Have you ever felt like you’re about to be in hot water? You know that feeling: Your name’s about to be called or all eyes are on you or you’re plunging headfirst into uncharted territory. There’s a sinking feeling in the pit of your stomach. Your breathing repetitions increase. A seemingly logical dread swamps your thinking.
And then nothing bad happens.
Or maybe something bad does happen.
Whichever outcome, there’s hope in Psalm 51, verses 11 and 12.
In this deeply repentant song, we see David’s heart–repentant, sorrowful, honest. And talk about deep water. David’s deep water incident had just become known to the prophet, Nathan, and Nathan had just confronted David with his sin with Bathsheba. David felt very humbled and very convicted that he had sinned against God. Click on the blue link and you can read the whole tragic story narrated in 2 Samuel 11 and 12.
Now let’s look back at Psalm 51. In verse 1, David opens with a searing cry for mercy based on the steadfast love of God.
“Have mercy on me, O God, according to your steadfast love; according to your abundant mercy blot out my transgressions. Wash me thoroughly from my iniquity and cleanse me from my sin!”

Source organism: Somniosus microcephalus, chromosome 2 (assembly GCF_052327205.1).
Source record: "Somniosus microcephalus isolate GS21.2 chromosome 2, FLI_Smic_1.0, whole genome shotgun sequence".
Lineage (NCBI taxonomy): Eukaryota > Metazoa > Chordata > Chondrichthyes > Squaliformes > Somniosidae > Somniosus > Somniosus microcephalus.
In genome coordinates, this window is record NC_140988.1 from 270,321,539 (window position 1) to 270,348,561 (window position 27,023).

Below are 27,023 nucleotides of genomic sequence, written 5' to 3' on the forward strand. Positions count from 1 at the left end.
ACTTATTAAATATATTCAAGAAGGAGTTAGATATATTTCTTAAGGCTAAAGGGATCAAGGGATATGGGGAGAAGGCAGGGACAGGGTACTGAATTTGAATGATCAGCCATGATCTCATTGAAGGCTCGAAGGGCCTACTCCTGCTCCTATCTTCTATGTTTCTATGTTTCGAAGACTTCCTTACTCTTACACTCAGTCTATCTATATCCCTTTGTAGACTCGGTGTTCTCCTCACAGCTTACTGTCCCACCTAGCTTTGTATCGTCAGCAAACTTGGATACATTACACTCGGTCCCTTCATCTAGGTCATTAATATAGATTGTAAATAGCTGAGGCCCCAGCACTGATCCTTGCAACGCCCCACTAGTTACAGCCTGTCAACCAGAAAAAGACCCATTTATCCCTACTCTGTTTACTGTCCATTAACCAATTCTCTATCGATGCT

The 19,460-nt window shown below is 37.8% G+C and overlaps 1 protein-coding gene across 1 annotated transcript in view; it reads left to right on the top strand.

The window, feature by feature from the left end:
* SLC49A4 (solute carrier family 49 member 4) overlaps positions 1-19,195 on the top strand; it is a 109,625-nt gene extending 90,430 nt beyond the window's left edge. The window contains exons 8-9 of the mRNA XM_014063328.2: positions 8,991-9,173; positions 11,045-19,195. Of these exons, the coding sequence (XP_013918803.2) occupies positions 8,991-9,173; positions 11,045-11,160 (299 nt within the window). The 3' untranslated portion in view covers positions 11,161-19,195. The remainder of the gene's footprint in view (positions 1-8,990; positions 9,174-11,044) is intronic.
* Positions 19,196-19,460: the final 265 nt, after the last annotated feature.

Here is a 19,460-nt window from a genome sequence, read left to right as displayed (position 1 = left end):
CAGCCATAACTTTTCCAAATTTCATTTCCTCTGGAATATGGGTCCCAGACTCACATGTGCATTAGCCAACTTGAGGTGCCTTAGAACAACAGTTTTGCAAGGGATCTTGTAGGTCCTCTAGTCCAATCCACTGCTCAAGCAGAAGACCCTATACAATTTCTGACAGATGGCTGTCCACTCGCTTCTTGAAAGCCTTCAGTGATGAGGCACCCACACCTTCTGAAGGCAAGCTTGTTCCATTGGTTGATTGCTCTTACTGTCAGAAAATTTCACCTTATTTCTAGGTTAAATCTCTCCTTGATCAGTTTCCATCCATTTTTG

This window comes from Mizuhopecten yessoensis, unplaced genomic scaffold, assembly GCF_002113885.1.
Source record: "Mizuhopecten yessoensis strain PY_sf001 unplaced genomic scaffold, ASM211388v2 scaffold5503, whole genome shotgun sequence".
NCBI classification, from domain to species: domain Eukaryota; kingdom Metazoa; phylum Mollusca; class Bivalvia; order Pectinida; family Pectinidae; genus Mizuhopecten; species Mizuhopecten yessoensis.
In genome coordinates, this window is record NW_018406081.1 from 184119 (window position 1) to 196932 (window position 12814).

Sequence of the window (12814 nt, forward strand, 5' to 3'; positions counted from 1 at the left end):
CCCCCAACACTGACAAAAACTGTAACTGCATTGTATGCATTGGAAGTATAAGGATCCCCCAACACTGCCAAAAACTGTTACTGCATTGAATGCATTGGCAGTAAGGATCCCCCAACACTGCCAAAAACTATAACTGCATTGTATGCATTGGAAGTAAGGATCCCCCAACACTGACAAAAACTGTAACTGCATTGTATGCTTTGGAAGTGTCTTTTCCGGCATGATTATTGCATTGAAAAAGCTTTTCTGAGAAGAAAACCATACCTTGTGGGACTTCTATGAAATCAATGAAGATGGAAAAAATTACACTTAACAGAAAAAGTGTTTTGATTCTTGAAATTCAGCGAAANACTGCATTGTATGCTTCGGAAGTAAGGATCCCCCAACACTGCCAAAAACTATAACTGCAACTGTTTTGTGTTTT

Have you ever cried out for mercy in the middle of that hot water moment? I certainly have. Sometimes it’s been through tears. Sometimes it’s been with eyes wide open. Mercy. Lord, have mercy on me.
Now let’s look further down the chapter at verse 12.
“Restore to me the joy of your salvation, and uphold me with a willing spirit.”
Isn’t our greatest plea for mercy answered most wholly with restoration? And the most wonderful restoration of all, which is the restoration of the joy from God’s salvation. We see that joy of God’s salvation in Jesus Christ. Acts 4:12 and numerous other New Testament verses attest to that. The latter half of the verse asks God to grant us a willing spirit to bolster us on. How can we be assured of that?
We just have to read verse 17. Here, David illustrates the sacrifice that pleases God, and shows his heart of hope:
“The sacrifices of God are a broken spirit, a broken and contrite heart, O God, you will not despise.”
When we have those moments when we’re about to fall into that pot of boiling water, so to speak, or even trials of more temperate natures, a broken and contrite heart and a sincere prayer to be upheld and given a willing spirit, is heard by the God of lovingkindness and steadfast love. Our broken spirit, our broken and contrite, sorrowful heart is the evidence of and the reason for our cry for mercy. And it is answered in the restoration of forgiveness and the assurance of joy that comes from knowing Christ, our salvation.
Then, we might just realize anew that God can bring something good even out of boiling water trials. (Remember James 1 and Romans 8:28?) Sure, our dinner was tasty, but I mean something more. Deeper faith. Wisdom. Remembering God is good and faithful even in hot water times. Remembering Jesus Christ is our deepest, truest joy in all times.